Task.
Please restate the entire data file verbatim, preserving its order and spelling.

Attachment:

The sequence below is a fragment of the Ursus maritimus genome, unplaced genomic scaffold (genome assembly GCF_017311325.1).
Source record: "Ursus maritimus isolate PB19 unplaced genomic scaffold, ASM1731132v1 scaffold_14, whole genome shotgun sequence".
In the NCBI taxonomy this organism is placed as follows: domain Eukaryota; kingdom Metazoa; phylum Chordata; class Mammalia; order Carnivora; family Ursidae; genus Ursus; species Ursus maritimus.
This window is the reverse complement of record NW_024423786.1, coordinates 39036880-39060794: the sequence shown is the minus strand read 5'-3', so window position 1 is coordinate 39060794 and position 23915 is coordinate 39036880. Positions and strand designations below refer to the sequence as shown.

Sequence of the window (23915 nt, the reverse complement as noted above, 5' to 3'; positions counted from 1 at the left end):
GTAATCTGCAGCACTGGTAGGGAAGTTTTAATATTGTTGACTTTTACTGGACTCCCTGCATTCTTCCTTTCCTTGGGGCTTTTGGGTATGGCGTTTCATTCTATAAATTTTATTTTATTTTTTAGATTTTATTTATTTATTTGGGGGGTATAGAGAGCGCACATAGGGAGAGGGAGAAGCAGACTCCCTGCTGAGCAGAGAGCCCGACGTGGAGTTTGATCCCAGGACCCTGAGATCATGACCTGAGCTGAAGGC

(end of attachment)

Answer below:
The sequence below is a fragment of the Ursus maritimus genome, unplaced genomic scaffold (genome assembly GCF_017311325.1).
Source record: "Ursus maritimus isolate PB19 unplaced genomic scaffold, ASM1731132v1 scaffold_14, whole genome shotgun sequence".
In the NCBI taxonomy this organism is placed as follows: domain Eukaryota; kingdom Metazoa; phylum Chordata; class Mammalia; order Carnivora; family Ursidae; genus Ursus; species Ursus maritimus.
This window is the reverse complement of record NW_024423786.1, coordinates 39036880-39060794: the sequence shown is the minus strand read 5'-3', so window position 1 is coordinate 39060794 and position 23915 is coordinate 39036880. Positions and strand designations below refer to the sequence as shown.

Sequence of the window (23915 nt, the reverse complement as noted above, 5' to 3'; positions counted from 1 at the left end):
GTAATCTGCAGCACTGGTAGGGAAGTTTTAATATTGTTGACTTTTACTGGACTCCCTGCATTCTTCCTTTCCTTGGGGCTTTTGGGTATGGCGTTTCATTCTATAAATTTTATTTTATTTTTTAGATTTTATTTATTTATTTGGGGGGTATAGAGAGCGCACATAGGGAGAGGGAGAAGCAGACTCCCTGCTGAGCAGAGAGCCCGACGTGGAGTTTGATCCCAGGACCCTGAGATCATGACCTGAGCTGAAGGC